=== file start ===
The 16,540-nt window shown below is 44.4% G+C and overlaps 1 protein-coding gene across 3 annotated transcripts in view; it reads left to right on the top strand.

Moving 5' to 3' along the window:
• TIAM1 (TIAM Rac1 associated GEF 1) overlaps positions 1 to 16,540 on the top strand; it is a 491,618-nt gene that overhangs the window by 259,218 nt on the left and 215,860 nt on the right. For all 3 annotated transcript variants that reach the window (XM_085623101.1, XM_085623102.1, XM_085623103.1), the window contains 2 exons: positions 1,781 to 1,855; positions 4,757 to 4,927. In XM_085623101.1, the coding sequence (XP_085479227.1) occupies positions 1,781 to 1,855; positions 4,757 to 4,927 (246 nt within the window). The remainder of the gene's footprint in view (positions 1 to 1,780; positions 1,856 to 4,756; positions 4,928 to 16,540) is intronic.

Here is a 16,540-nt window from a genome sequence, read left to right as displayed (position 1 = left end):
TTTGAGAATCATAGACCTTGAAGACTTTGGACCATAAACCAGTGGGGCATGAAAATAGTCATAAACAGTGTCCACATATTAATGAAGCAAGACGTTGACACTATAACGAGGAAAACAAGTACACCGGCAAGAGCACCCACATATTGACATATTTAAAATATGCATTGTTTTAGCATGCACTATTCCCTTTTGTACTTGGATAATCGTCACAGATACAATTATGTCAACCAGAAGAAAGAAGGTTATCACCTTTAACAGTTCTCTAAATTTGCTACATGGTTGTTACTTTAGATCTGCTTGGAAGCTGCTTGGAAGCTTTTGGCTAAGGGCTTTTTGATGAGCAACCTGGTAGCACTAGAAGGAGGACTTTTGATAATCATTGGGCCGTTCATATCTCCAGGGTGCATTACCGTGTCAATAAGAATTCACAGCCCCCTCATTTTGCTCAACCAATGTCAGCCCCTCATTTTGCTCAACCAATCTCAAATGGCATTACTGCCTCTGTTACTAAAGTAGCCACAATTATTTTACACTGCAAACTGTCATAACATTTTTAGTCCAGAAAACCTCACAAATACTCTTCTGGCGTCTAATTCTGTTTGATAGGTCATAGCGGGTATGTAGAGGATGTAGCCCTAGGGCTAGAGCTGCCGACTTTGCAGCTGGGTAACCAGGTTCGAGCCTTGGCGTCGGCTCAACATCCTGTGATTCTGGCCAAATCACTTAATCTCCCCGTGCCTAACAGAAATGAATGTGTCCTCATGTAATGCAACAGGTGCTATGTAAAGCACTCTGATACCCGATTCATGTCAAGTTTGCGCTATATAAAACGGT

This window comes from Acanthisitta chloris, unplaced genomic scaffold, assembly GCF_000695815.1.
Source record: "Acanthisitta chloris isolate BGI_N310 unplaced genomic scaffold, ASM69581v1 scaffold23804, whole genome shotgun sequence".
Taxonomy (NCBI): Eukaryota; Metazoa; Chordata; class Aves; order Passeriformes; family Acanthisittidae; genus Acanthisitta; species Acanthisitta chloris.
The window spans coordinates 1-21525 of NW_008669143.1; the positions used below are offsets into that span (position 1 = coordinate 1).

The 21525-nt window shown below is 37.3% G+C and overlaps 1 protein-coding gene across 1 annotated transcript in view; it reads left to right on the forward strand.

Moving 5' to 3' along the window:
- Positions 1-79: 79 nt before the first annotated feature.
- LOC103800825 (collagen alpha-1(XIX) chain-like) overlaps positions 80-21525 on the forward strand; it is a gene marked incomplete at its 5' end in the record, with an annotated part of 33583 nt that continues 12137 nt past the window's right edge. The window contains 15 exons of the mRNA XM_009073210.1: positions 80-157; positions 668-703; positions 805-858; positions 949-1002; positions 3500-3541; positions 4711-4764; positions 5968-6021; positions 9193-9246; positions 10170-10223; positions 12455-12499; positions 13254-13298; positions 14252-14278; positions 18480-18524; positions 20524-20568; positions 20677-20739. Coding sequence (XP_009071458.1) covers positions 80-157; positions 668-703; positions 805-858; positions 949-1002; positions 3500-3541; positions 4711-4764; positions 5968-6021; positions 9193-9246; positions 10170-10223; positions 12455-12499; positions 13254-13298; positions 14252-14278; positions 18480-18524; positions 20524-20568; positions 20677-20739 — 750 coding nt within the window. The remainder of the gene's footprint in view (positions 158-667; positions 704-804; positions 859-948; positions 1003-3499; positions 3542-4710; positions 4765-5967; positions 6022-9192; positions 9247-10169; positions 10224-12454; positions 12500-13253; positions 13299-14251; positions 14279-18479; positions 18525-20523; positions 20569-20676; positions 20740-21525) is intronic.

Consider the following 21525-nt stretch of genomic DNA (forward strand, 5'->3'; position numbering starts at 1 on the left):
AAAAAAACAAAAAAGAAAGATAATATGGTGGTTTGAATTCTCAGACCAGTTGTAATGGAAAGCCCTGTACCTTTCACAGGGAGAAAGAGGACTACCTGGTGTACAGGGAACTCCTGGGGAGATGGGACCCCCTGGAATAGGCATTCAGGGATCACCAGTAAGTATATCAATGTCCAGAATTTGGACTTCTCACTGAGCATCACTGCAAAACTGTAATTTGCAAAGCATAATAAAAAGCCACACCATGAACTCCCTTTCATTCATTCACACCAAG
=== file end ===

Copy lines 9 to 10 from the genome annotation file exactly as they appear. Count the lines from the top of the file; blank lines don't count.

The window spans coordinates 1-21525 of NW_008669143.1; the positions used below are offsets into that span (position 1 = coordinate 1).

The 21525-nt window shown below is 37.3% G+C and overlaps 1 protein-coding gene across 1 annotated transcript in view; it reads left to right on the forward strand.